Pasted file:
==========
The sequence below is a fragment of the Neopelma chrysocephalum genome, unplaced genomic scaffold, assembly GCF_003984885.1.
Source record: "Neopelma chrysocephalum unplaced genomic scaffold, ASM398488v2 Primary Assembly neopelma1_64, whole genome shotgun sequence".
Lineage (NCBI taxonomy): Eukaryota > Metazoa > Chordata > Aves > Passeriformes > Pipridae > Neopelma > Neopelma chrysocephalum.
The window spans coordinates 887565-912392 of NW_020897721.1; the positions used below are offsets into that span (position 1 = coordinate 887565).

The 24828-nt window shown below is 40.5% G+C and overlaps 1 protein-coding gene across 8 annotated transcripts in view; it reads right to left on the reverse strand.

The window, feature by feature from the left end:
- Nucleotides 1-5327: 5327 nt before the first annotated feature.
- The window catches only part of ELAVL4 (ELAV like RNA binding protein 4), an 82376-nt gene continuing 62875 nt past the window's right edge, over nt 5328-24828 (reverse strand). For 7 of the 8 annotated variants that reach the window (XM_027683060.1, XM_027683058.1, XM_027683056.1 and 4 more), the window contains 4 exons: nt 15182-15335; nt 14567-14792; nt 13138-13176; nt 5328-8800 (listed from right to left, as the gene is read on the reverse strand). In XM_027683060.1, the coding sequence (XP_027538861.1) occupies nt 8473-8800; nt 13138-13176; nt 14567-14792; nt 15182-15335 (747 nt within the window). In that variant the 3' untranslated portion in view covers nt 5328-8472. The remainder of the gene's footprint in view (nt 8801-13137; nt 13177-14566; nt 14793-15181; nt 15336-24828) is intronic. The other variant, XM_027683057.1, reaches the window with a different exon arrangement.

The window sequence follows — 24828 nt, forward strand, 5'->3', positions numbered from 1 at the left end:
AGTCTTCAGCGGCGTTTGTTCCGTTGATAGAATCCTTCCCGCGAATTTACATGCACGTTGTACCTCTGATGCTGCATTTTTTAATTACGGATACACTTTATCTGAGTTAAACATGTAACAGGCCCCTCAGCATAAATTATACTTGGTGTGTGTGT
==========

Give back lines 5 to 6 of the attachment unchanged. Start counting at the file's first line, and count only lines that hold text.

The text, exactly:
The 24828-nt window shown below is 40.5% G+C and overlaps 1 protein-coding gene across 8 annotated transcripts in view; it reads right to left on the reverse strand.

The window, feature by feature from the left end: